Red meat

After thoroughly reviewing the accumulated scientific literature, a Working Group of 22 experts from 10 countries convened by the IARC Monographs Programme classified the consumption of red meat as probably carcinogenic to humans (Group 2A), based on limited evidence that the consumption of red meat causes cancer in humans and strong mechanistic evidence supporting a carcinogenic effect.

This association was observed mainly for colorectal cancer, but associations were also seen for pancreatic cancer and prostate cancer.

Processed meat

Processed meat was classified as carcinogenic to humans (Group 1), based on sufficient evidence in humans that the consumption of processed meat causes colorectal cancer. 

Criminal conduct

Volkswagen begins recalling diesels in Europe
From: Leon Kaye 
Go to jail!

The good news for Volkswagen is that it delivered almost 7.5 million vehicles to customers during the first three quarters of 2015. 

The bad news is that 8.5 million of VW’s cars will most likely be subject to a mandatory recall — and that’s just in Europe.

The fallout from the Volkswagen emissions scandal continues to reverberate, four weeks after revelations about the installation of “defeat device” software in diesel-powered cars slammed the newswires. 

Now, the world’s largest automaker is facing a global public relations crisis. This includes its home base: 2.8 million of the recalled vehicles were sold in Germany.

Tuesday, October 27, 2015

Teachers are also twice as likely to die from mesothelioma as other Americans

Why do we begrudge them their pensions and benefits?
By Bill Walker, Environmental Health News

Asbestos does not discriminate.

It doesn’t matter who you are – young or old, strong or frail, rich or poor, factory worker or CEO – if you inhale or ingest even one microscopic asbestos fiber, you’re at increased risk of developing a deadly disease whose symptoms may not show up for decades.

But of the estimated 12,000 to 15,000 Americans who die of asbestos-related diseases each year, some groups do bear a disproportionate burden. The death rate is highest for workers in industries in which asbestos is or was extensively used, such as construction, shipbuilding, chemicals and railroads. 

But while each asbestos death is tragic, the tragedy feels most horrifying and unfair when it strikes those who were exposed through their unselfish service to society. 

Among those more likely than the average American to die from asbestos exposure are two such groups – one that willingly put themselves in harm’s way, another that may have never known they were at risk: firefighters and teachers.

“It’s a risk you accept,” said Battalion Chief J.J. Winn of the Charleston, S.C., Fire Department – the same post held by his father, John Winn, who died in May 2012 at age 59 of mesothelioma, a rare and incurable cancer caused only by asbestos exposure. Although asbestos does not burn, a fire in a building that contains asbestos sends millions of deadly fibers airborne.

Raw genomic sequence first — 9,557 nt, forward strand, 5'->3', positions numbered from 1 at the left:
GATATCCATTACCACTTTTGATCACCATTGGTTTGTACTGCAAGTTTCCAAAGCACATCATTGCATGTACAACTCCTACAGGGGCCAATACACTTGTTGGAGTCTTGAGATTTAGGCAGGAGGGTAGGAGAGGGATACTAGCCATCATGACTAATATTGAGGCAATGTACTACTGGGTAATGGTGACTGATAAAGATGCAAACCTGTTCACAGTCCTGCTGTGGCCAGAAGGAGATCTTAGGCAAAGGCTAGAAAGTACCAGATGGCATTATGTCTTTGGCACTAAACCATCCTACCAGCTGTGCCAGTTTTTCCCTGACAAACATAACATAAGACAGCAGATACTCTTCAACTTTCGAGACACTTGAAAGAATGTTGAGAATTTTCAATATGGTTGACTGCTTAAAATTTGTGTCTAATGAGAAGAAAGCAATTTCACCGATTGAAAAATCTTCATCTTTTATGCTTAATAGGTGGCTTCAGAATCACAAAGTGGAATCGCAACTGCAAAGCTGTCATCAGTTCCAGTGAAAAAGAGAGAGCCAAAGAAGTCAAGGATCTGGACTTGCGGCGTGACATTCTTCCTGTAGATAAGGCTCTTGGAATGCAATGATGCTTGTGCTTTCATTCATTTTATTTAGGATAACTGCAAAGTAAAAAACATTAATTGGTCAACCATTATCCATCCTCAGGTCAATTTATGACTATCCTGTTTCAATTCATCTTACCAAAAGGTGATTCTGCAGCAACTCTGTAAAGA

Astronomy Picture of the Day

Starburst Galaxy Messier 94 

Beautiful island universe Messier 94 lies a mere 15 million light-years distant in the northern constellation of the hunting dogs, Canes Venatici.

A popular target for earth-based astronomers, the face-on spiral galaxy is about 30,000 light-years across, with spiral arms sweeping through the outskirts of its broad disk.

But this Hubble Space Telescope field of view spans about 7,000 light-years or so across M94's central region.

The sharp close-up examines the galaxy's compact, bright nucleus and prominent inner dust lanes, surrounded by a remarkable bluish ring of young, massive stars.

The massive stars in the ring are all likely less than 10 million years old, indicating the galaxy experienced a well-defined era of rapid star formation.

As a result, while the small, bright nucleus is typical of the Seyfert class of active galaxies, M94 is also known as a starburst galaxy.

Because M94 is relatively nearby, astronomers can explore in detail reasons for the galaxy's burst of star formation.

News from Charlestown's Worm Ladies

Jackson, a Rhody Worm Grower

A Special Event For Those Interested In
The Rhody Worm Cooperative

November 7, 2015

Castings, Vermicompost, Aerated Verrmicompost Tea

Monique Bosch will be present with her microscope to evaluate the microorganisms in your castings.  Bring 1/4 cup sample of your castings if you would like to have them put under the microscope--first come basis.

Monique is a horticulturist and co founder of Green Village Iniative in Bridgeport Connecticut

Also:  An Update on The Rhody Worm Cooperative

Come for the entire meeting or for part of it. 
Bring other people you know who are interested. 
Bring your own snack, beverage and/or lunch if you wish.

RSVP Margaret, 401-272-9788/ walk-ins welcome

Warwick Public Library
600 Sandy Lane
Warwick, RI 02889

Save the date  Compost Conference at Rhode Island College, March  10,2016

Margaret O'Donnell will be selling worms and coir at her home in Providence.  Call 401-272-9788 or email her

From Steve at the Urban Worm Company



The Worm Factory 360


Three sizes: 
3 pound bag--$20
5 gallon pail--$60
20 gallon tote--$200--10% discount on additional 20 gallon totes

Thank you for your interest in Vermicomposting and for wanting us to grow.  If you are interested in The Rhody Worms Cooperative, in setting up mid-scale vermicomposting in your location, or if you need any information on red wigglers or the castings, please contact us.  


Nancy Warner
The Worm Ladies of Charlestown, Inc.

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The Worm Ladies of Charlestown, Inc.